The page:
Separation Agreement Drafted – What’s Next?
Your relationship with your partner living common law or your spouse in a marriage has broken down. From the welfare of the children to your future financial stability to the long-term health of the family business on the line, you decide to seek legal advice.
You either have your family law lawyer work with you to consider all the relevant terms which will be drafted into a separation agreement, or you’ve decided to work in a collaborative fashion together with your independent counsel.
The first draft of the agreement has been presented to you for consideration. Here’s a survey of some of the questions you and your lawyer need to be alert to.
- Are the terms on point? Does the agreement provide for what was agreed upon in the negotiations? Does it include all you want it to cover? Do the terms recognize all forms of contribution to the business, family home, and growth of investment funds, including forfeited opportunities to help one spouse develop their career, sharing of domestic responsibilities and child care? The law recognizes the money’s worth of childcare as a valuable family contribution to be part of the spousal support considerations.
- Are the background facts sufficient to lay the groundwork in the event of a significant future change from the circumstances which existed at the time the agreement was negotiated? Does the agreement identify all sources of income for each partner or spouse, and identify mutual and individual expectations of the parties? Were reliable proof of the value of jointly and individually-owned property exchanged and was an independent valuation of the family enterprise conducted? Are health issues, joint family ventures, and excluded property documented and confirmed?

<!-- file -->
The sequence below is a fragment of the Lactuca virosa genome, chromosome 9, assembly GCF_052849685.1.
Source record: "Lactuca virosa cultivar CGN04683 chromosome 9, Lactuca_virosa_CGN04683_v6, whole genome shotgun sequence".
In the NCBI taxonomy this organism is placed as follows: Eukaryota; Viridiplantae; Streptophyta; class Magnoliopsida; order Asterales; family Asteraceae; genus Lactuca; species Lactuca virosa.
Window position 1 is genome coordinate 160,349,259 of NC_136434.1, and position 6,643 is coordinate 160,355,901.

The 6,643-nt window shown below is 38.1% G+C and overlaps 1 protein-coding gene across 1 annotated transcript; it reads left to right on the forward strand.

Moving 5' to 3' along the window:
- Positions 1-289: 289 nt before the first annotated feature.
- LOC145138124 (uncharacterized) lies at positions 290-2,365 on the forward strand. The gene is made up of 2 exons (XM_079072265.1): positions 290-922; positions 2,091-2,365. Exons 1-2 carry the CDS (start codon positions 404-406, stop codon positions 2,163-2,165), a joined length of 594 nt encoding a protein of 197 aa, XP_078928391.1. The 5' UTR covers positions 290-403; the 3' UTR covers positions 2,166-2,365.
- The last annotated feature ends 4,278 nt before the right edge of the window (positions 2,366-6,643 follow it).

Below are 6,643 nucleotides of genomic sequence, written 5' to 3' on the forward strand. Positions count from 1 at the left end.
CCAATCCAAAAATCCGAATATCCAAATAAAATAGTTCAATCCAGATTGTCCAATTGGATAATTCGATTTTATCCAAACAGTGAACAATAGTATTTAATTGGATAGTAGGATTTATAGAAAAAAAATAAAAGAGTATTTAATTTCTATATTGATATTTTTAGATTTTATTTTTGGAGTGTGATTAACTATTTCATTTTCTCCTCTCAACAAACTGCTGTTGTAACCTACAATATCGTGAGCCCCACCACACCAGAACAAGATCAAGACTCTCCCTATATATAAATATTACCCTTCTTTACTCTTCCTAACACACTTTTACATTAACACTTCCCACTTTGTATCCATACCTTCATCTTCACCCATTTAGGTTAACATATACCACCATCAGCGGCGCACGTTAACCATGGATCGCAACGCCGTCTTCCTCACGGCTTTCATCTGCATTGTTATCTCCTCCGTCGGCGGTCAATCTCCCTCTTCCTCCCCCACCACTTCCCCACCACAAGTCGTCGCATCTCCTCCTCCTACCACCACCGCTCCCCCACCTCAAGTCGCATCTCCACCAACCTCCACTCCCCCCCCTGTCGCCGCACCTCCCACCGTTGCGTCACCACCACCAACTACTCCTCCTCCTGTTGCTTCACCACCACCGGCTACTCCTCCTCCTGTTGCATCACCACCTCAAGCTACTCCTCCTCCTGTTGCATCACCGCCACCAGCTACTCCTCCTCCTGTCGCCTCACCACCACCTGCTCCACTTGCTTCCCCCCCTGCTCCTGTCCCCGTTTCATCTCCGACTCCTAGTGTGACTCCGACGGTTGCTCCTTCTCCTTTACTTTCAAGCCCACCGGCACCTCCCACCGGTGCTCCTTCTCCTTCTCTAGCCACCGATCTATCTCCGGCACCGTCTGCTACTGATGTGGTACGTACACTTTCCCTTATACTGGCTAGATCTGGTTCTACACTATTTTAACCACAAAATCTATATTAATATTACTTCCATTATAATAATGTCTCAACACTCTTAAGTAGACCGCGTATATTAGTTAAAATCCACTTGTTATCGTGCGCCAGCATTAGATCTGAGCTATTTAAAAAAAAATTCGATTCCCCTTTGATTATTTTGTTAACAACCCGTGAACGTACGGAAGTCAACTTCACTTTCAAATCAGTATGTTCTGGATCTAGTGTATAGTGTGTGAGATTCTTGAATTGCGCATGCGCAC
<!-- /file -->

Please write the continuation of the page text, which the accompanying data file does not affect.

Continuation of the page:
- Substantive vs procedural: The provisions relating to the substantive legal issues form the essence of the agreement. These issues are framed as decisions which come into effect typically once the parents commence living separately, upon divorce if they are married and, if they wish, upon the death of one or both spouses. If there are legislated or equitable rights and obligations entitling a spouse or partner to a right or benefit, such as property sharing or division, then the contract needs to clearly articulate all aspects of that decision to be effective and enforceable. The large clusters of rights and obligations, if you will relate to the children, property, and spousal support. Within each of these clusters, there is a myriad of related issues to be decided.
The procedural side of the agreement relates to when a provision takes effect and when it may terminate. There can be other provisions that relate to how to vary the terms of an agreement in the event of a substantial change in the assumptions and factual basis made at the time the agreement was executed by the partners or spouses. The economic impact of those changes to meet the financial obligation by one party and its continued direct or indirect impact on the recipient party or child may require further action to rectify and remedy the resultant consequences.
- Security for the support provisions: If a child or spousal support is to be paid from one partner or spouse to the other, has the agreement accounted for exigencies of the payor’s health, loss or interruption of income, death ensuring that there is no interruption in support payments? In the event, one spouse predeceases the other while a child remains entitled to receive support, have sufficient steps been taken to safeguard the child’s best interests?
- Internal consistency: To safeguard the enforceability of the negotiated terms, look for consistency between the substantial provisions ensuring that related terms and waivers do not conflict. For example, a plan of spousal support provisions stepped down over a decade should not be terminated prematurely by the inclusion of a support waiver which may inadvertently conclude the support payments before the final term has been satisfied. Similarly, if the agreement survives death, then the release provisions should mirror those allowances.
For a confidential consultation with Lorisa Stein about the separation agreement you wish to have in place, please call her direct line 416 596-8081 or contact her through the contact page.